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Working As A Process Engineer

  • Making Decisions and Solving Problems
  • Getting Information
  • Identifying Objects, Actions, and Events
  • Interacting With Computers
  • Communicating with Supervisors, Peers, or Subordinates
  • Deal with People

  • $82,000

    Average Salary

What Does A Process Engineer Do

Industrial engineers find ways to eliminate wastefulness in production processes. They devise efficient systems that integrate workers, machines, materials, information, and energy to make a product or provide a service.

Duties

Industrial engineers typically do the following:

  • Review production schedules, engineering specifications, process flows, and other information to understand methods that are applied and activities that take place in manufacturing and services
  • Figure out how to manufacture parts or products, or deliver services, with maximum efficiency
  • Develop management control systems to make financial planning and cost analysis more efficient
  • Enact quality control procedures to resolve production problems or minimize costs
  • Design control systems to coordinate activities and production planning in order to ensure that products meet quality standards
  • Confer with clients about product specifications, vendors about purchases, management personnel about manufacturing capabilities, and staff about the status of projects

Industrial engineers apply their skills to many different situations, from manufacturing to healthcare systems to business administration. For example, they design systems for

  • moving heavy parts within manufacturing plants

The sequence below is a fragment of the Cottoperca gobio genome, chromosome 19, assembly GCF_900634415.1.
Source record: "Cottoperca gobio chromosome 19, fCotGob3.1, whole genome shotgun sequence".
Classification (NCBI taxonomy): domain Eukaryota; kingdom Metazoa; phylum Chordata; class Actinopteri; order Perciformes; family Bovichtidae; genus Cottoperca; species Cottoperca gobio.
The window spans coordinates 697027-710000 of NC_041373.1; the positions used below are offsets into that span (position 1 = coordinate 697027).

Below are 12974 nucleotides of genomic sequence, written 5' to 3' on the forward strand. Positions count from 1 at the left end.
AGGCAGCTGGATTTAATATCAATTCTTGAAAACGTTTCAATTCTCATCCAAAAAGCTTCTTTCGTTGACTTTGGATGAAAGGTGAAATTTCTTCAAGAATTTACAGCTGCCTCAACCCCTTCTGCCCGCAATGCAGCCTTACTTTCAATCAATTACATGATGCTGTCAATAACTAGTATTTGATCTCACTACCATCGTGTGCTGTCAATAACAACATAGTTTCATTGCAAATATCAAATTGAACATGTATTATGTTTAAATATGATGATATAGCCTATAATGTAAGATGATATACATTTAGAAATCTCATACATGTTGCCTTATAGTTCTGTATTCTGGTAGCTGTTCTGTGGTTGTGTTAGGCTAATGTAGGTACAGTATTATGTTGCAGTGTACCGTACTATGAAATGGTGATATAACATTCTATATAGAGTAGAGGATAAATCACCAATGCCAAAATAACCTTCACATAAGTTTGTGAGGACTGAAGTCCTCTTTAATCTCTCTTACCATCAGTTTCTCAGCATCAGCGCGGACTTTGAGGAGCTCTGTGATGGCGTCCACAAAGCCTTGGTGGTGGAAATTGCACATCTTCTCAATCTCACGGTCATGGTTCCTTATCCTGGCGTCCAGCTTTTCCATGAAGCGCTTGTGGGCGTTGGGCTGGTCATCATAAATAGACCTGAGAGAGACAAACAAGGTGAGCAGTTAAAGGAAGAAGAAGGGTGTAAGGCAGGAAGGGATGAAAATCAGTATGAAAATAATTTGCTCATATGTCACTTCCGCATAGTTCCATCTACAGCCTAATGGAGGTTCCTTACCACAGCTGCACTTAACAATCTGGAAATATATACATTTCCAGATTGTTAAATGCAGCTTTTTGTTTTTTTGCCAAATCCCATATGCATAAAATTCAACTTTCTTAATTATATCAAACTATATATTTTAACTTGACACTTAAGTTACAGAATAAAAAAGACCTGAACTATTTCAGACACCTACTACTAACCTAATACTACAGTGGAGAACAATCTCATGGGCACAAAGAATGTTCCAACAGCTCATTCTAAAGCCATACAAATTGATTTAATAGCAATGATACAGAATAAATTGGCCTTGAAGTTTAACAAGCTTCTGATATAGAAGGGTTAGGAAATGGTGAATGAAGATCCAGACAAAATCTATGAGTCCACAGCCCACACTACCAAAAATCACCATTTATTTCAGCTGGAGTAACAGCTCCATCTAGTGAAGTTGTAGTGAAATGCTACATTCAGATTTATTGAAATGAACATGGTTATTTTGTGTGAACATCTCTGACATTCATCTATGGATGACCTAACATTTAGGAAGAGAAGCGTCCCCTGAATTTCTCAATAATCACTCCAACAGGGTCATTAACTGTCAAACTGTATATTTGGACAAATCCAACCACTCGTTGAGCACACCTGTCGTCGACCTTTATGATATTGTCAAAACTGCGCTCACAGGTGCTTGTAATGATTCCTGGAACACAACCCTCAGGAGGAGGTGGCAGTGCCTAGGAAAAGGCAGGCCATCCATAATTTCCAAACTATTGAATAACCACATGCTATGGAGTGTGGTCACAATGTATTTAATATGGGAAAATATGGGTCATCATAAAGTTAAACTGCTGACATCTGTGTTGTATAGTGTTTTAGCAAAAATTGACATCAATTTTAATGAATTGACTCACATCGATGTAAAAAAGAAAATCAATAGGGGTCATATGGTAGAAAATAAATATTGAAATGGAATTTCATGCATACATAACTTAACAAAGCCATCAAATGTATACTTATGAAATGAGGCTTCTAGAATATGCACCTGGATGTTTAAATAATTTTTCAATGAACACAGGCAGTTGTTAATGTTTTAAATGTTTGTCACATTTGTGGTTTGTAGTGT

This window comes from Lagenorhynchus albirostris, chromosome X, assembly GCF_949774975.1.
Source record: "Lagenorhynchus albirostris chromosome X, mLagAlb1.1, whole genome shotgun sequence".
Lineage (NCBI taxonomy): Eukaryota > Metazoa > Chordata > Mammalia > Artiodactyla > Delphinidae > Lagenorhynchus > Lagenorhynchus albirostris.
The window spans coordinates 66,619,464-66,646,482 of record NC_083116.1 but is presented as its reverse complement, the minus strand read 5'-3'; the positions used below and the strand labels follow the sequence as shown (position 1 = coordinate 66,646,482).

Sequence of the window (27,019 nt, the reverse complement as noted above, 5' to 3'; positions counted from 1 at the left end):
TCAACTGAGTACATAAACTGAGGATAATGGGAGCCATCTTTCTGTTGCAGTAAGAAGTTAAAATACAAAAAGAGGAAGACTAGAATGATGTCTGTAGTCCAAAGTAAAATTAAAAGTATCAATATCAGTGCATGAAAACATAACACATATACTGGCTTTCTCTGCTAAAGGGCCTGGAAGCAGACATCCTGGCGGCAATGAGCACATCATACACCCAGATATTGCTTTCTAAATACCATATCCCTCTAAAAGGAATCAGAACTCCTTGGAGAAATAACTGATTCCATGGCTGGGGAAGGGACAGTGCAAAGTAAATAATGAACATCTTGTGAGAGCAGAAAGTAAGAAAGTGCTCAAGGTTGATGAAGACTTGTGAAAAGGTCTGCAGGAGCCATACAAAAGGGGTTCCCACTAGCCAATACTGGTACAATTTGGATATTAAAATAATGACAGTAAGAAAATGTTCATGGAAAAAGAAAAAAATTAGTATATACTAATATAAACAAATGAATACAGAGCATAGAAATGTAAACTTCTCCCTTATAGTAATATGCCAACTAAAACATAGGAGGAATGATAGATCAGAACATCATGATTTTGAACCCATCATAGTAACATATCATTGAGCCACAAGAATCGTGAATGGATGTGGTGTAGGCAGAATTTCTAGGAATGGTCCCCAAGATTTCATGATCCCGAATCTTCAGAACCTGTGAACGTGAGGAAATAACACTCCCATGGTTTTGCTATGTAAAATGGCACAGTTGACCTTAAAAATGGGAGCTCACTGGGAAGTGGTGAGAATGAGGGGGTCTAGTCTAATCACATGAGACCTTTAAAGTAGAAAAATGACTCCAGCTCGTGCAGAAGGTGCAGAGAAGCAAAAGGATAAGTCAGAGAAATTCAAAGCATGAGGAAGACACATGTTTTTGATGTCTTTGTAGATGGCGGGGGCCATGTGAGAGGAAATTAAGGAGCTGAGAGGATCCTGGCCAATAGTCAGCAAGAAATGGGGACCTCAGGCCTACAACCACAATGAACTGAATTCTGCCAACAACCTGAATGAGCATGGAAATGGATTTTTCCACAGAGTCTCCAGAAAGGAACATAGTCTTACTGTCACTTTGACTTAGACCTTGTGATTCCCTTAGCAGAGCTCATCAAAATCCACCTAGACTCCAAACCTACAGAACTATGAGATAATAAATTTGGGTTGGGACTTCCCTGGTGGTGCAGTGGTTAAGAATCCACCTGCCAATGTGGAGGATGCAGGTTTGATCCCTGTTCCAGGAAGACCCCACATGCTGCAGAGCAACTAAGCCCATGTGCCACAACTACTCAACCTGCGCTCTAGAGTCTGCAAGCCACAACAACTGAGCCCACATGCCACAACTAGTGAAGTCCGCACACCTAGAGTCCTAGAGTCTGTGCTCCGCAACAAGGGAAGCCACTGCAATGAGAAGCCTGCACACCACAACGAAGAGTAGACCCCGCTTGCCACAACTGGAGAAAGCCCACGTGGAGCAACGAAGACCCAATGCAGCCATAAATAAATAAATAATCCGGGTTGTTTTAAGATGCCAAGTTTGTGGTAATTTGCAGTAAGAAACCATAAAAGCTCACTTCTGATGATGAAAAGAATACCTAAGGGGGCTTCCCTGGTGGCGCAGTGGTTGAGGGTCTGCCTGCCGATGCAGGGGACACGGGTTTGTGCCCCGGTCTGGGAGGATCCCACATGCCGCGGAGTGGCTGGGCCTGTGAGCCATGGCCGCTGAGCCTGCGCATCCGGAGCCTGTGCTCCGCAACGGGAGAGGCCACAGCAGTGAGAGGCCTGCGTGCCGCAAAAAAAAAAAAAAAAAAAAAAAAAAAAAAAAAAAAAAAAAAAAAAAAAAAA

• delivering goods from a company to customers, including finding the most profitable places to locate manufacturing or processing plants
  • evaluating job performance
  • paying workers

Industrial engineers focus on how to get the work done most efficiently, balancing many factors, such as time, number of workers needed, available technology, actions workers need to take, achieving the end product with no errors, workers’ safety, environmental concerns, and cost.

To find ways to reduce waste and improve performance, industrial engineers study product requirements carefully. Then they use mathematical methods and models to design manufacturing and information systems to meet those requirements most efficiently.

Their versatility allows industrial engineers to engage in activities that are useful to a variety of businesses, governments, and nonprofits. For example, industrial engineers engage in supply chain management to help businesses minimize inventory costs, conduct quality assurance activities to help businesses keep their customer bases satisfied, and work in the growing field of project management as industries across the economy seek to control costs and maximize efficiencies.

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How To Become A Process Engineer

Industrial engineers must have a bachelor’s degree. Employers also value experience, so cooperative education engineering programs at universities are also valuable.

Education

Industrial engineers need a bachelor’s degree, typically in industrial engineering. However, many industrial engineers have degrees in mechanical engineering, electrical engineering, manufacturing engineering, industrial engineering technology, or general engineering. Students interested in studying industrial engineering should take high school courses in mathematics, such as algebra, trigonometry, and calculus; computer science; and sciences such as chemistry and physics.

Bachelor’s degree programs include lectures in classrooms and practice in laboratories. Courses include statistics, production systems planning, and manufacturing systems design, among others. Many colleges and universities offer cooperative education programs in which students gain practical experience while completing their education.

A few colleges and universities offer 5-year degree programs in industrial engineering that lead to a bachelor’s and master’s degree upon completion, and several more offer similar programs in mechanical engineering. A graduate degree allows an engineer to work as a professor at a college or university or to engage in research and development. Some 5-year or even 6-year cooperative education plans combine classroom study with practical work, permitting students to gain experience and to finance part of their education.

Programs in industrial engineering are accredited by ABET.

Important Qualities